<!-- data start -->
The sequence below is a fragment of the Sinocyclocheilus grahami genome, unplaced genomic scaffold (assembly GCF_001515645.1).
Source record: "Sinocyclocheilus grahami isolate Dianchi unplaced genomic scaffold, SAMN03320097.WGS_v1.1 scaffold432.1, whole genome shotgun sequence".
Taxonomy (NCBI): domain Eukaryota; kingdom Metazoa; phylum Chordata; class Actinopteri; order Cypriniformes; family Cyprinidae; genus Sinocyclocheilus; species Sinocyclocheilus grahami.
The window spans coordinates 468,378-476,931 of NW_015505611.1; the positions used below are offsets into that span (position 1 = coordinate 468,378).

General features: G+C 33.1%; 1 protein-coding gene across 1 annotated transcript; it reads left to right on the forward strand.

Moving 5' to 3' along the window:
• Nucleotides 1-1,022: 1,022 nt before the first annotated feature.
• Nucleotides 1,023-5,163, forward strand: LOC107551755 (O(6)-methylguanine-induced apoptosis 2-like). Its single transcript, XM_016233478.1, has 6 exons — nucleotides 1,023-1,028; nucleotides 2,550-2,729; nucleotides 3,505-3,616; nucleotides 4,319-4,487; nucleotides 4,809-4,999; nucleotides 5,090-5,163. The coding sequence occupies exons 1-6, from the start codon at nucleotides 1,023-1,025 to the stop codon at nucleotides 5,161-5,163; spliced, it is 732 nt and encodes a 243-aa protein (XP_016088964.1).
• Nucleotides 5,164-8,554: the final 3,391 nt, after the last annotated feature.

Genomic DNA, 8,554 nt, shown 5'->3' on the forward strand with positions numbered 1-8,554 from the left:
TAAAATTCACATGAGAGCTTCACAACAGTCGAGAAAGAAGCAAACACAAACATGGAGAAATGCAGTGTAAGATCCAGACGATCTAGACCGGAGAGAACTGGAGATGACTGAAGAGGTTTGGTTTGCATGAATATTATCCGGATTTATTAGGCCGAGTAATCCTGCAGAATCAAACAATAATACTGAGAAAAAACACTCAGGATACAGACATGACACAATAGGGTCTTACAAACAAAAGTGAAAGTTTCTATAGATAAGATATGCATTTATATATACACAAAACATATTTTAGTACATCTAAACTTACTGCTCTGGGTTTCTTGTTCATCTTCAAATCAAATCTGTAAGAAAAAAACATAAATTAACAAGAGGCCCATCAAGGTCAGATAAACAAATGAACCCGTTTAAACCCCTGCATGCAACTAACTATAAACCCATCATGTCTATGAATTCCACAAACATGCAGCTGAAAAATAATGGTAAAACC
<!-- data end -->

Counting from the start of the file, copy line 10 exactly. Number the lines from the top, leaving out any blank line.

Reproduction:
Genomic DNA, 8,554 nt, shown 5'->3' on the forward strand with positions numbered 1-8,554 from the left: